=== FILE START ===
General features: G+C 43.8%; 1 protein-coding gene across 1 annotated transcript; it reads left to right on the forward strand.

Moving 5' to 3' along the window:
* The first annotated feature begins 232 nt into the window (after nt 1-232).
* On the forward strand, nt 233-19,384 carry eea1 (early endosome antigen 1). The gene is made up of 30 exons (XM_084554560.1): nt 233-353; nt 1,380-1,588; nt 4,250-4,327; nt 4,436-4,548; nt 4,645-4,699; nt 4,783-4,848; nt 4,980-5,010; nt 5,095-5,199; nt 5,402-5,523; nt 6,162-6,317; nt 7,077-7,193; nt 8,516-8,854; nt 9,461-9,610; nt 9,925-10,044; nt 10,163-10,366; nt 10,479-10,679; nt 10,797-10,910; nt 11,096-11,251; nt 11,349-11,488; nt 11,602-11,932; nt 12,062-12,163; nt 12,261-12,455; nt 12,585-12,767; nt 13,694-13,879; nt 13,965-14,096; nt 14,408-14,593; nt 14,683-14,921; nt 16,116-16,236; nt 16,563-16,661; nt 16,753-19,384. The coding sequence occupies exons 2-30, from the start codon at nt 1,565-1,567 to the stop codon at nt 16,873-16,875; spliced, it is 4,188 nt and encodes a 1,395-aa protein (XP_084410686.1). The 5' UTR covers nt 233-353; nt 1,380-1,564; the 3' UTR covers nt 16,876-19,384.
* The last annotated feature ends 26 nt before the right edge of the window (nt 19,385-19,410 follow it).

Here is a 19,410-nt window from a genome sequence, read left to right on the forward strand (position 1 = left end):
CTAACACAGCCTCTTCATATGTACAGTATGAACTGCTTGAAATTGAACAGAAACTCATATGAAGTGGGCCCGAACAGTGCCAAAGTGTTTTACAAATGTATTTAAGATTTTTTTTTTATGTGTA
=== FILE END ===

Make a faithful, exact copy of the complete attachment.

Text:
General features: G+C 43.8%; 1 protein-coding gene across 1 annotated transcript; it reads left to right on the forward strand.

Moving 5' to 3' along the window:
* The first annotated feature begins 232 nt into the window (after nt 1-232).
* On the forward strand, nt 233-19,384 carry eea1 (early endosome antigen 1). The gene is made up of 30 exons (XM_084554560.1): nt 233-353; nt 1,380-1,588; nt 4,250-4,327; nt 4,436-4,548; nt 4,645-4,699; nt 4,783-4,848; nt 4,980-5,010; nt 5,095-5,199; nt 5,402-5,523; nt 6,162-6,317; nt 7,077-7,193; nt 8,516-8,854; nt 9,461-9,610; nt 9,925-10,044; nt 10,163-10,366; nt 10,479-10,679; nt 10,797-10,910; nt 11,096-11,251; nt 11,349-11,488; nt 11,602-11,932; nt 12,062-12,163; nt 12,261-12,455; nt 12,585-12,767; nt 13,694-13,879; nt 13,965-14,096; nt 14,408-14,593; nt 14,683-14,921; nt 16,116-16,236; nt 16,563-16,661; nt 16,753-19,384. The coding sequence occupies exons 2-30, from the start codon at nt 1,565-1,567 to the stop codon at nt 16,873-16,875; spliced, it is 4,188 nt and encodes a 1,395-aa protein (XP_084410686.1). The 5' UTR covers nt 233-353; nt 1,380-1,564; the 3' UTR covers nt 16,876-19,384.
* The last annotated feature ends 26 nt before the right edge of the window (nt 19,385-19,410 follow it).

Here is a 19,410-nt window from a genome sequence, read left to right on the forward strand (position 1 = left end):
CTAACACAGCCTCTTCATATGTACAGTATGAACTGCTTGAAATTGAACAGAAACTCATATGAAGTGGGCCCGAACAGTGCCAAAGTGTTTTACAAATGTATTTAAGATTTTTTTTTTATGTGTA